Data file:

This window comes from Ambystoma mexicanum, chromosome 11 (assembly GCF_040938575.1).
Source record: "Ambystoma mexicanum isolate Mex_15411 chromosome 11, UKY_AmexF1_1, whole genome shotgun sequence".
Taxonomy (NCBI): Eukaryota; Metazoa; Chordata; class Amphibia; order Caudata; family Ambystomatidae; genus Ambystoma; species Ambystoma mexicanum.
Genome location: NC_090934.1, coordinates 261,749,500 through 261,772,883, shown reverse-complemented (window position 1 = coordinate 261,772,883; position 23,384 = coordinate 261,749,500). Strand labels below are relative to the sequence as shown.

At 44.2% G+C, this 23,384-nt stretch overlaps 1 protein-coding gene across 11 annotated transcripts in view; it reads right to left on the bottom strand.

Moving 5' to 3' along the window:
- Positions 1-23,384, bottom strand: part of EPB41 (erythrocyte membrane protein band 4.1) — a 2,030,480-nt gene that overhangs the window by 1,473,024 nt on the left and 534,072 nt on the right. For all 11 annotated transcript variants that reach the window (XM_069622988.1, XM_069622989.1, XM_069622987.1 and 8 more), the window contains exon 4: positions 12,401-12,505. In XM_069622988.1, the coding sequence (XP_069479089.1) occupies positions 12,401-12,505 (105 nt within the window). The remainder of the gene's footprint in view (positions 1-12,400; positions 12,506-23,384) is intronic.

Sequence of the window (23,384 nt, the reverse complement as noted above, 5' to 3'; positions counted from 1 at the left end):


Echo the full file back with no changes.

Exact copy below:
This window comes from Ambystoma mexicanum, chromosome 11 (assembly GCF_040938575.1).
Source record: "Ambystoma mexicanum isolate Mex_15411 chromosome 11, UKY_AmexF1_1, whole genome shotgun sequence".
Taxonomy (NCBI): Eukaryota; Metazoa; Chordata; class Amphibia; order Caudata; family Ambystomatidae; genus Ambystoma; species Ambystoma mexicanum.
Genome location: NC_090934.1, coordinates 261,749,500 through 261,772,883, shown reverse-complemented (window position 1 = coordinate 261,772,883; position 23,384 = coordinate 261,749,500). Strand labels below are relative to the sequence as shown.

At 44.2% G+C, this 23,384-nt stretch overlaps 1 protein-coding gene across 11 annotated transcripts in view; it reads right to left on the bottom strand.

Moving 5' to 3' along the window:
- Positions 1-23,384, bottom strand: part of EPB41 (erythrocyte membrane protein band 4.1) — a 2,030,480-nt gene that overhangs the window by 1,473,024 nt on the left and 534,072 nt on the right. For all 11 annotated transcript variants that reach the window (XM_069622988.1, XM_069622989.1, XM_069622987.1 and 8 more), the window contains exon 4: positions 12,401-12,505. In XM_069622988.1, the coding sequence (XP_069479089.1) occupies positions 12,401-12,505 (105 nt within the window). The remainder of the gene's footprint in view (positions 1-12,400; positions 12,506-23,384) is intronic.

Sequence of the window (23,384 nt, the reverse complement as noted above, 5' to 3'; positions counted from 1 at the left end):